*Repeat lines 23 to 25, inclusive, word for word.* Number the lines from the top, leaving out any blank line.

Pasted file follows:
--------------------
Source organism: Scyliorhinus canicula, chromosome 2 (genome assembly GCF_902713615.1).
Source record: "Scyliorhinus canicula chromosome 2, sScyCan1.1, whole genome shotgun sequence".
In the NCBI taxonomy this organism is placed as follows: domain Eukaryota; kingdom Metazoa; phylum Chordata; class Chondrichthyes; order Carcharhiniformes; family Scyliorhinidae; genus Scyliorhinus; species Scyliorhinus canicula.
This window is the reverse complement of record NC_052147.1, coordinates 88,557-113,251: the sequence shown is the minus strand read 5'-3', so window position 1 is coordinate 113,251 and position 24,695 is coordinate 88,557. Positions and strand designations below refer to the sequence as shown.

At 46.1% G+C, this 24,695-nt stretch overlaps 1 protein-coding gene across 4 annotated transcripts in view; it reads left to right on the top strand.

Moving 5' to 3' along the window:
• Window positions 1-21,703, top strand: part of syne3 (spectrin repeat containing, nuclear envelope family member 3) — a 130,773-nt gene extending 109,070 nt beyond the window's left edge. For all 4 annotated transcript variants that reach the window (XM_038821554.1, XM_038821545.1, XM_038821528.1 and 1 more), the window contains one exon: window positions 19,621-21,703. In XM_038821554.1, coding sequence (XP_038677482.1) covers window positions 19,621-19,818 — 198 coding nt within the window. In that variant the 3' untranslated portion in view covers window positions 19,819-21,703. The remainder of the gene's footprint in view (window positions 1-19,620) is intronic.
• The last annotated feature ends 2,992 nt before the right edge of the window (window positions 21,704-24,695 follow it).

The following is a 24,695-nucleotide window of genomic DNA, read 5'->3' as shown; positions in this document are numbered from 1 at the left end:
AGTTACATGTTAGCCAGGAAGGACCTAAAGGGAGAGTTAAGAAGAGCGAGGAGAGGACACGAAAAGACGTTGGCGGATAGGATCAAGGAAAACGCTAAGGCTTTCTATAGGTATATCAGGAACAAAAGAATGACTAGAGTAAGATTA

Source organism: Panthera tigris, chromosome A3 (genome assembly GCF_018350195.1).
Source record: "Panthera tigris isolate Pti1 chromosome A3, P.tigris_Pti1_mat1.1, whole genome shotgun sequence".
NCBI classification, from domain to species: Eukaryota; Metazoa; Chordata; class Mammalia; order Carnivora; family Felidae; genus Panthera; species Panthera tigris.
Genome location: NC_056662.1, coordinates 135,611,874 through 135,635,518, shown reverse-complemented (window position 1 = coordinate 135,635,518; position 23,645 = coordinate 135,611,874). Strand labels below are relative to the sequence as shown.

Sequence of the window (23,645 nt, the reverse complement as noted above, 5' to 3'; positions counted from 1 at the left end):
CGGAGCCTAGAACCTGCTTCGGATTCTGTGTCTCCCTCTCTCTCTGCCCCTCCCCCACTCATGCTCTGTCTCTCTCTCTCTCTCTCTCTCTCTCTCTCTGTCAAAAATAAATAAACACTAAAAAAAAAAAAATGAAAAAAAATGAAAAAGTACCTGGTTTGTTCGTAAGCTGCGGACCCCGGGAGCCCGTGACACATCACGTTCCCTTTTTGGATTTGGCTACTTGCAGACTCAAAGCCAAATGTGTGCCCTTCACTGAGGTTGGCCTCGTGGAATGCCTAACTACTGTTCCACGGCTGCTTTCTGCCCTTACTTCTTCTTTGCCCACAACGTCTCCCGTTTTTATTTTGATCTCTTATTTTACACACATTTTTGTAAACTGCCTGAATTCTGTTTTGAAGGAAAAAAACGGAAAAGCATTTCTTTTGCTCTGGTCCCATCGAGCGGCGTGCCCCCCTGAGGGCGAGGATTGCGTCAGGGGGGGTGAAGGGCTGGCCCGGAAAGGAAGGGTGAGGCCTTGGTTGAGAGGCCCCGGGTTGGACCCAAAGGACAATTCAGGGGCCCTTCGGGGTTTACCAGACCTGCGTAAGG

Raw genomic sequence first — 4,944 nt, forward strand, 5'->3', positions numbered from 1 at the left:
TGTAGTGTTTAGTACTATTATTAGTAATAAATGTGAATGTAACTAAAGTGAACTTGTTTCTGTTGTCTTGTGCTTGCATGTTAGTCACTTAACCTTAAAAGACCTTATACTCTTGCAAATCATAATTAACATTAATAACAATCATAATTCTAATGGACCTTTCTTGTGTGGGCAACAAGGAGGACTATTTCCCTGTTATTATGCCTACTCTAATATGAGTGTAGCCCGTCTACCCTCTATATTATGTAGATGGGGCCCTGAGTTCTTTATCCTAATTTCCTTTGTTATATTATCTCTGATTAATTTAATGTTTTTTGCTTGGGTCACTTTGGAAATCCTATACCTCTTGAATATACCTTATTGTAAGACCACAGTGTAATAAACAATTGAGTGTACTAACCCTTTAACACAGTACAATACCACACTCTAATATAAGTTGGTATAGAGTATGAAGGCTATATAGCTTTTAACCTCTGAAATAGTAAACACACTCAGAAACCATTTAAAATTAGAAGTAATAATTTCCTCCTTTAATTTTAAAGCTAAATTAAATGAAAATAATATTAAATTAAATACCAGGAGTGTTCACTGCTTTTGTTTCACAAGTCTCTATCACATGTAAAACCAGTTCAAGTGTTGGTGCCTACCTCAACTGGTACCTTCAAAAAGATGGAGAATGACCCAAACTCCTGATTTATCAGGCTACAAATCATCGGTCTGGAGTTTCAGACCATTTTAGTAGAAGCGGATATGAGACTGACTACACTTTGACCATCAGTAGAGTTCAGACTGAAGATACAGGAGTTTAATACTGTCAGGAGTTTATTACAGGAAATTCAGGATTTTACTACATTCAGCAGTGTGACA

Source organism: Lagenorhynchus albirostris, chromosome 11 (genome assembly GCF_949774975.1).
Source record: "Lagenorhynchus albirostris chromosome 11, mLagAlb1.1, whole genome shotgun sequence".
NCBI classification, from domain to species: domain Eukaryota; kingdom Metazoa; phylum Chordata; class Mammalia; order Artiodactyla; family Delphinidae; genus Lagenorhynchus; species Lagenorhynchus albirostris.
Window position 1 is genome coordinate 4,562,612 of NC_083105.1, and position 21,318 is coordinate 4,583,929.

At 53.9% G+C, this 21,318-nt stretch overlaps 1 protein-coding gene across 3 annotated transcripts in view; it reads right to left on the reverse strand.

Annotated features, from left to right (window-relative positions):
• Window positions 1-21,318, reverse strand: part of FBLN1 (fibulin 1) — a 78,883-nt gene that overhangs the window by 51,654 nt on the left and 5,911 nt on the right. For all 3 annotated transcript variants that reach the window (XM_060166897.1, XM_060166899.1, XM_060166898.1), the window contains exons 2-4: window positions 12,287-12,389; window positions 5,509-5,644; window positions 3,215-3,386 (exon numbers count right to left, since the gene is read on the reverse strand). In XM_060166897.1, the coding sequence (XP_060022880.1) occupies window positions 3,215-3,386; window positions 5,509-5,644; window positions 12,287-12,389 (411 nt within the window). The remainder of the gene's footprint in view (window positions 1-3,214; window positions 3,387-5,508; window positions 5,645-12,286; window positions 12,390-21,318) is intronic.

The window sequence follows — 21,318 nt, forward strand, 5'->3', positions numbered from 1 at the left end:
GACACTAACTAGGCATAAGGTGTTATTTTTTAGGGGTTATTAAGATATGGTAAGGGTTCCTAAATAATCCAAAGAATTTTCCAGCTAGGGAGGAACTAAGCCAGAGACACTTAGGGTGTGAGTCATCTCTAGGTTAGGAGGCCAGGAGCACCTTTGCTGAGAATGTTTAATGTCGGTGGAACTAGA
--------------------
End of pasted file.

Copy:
At 53.9% G+C, this 21,318-nt stretch overlaps 1 protein-coding gene across 3 annotated transcripts in view; it reads right to left on the reverse strand.

Annotated features, from left to right (window-relative positions):
• Window positions 1-21,318, reverse strand: part of FBLN1 (fibulin 1) — a 78,883-nt gene that overhangs the window by 51,654 nt on the left and 5,911 nt on the right. For all 3 annotated transcript variants that reach the window (XM_060166897.1, XM_060166899.1, XM_060166898.1), the window contains exons 2-4: window positions 12,287-12,389; window positions 5,509-5,644; window positions 3,215-3,386 (exon numbers count right to left, since the gene is read on the reverse strand). In XM_060166897.1, the coding sequence (XP_060022880.1) occupies window positions 3,215-3,386; window positions 5,509-5,644; window positions 12,287-12,389 (411 nt within the window). The remainder of the gene's footprint in view (window positions 1-3,214; window positions 3,387-5,508; window positions 5,645-12,286; window positions 12,390-21,318) is intronic.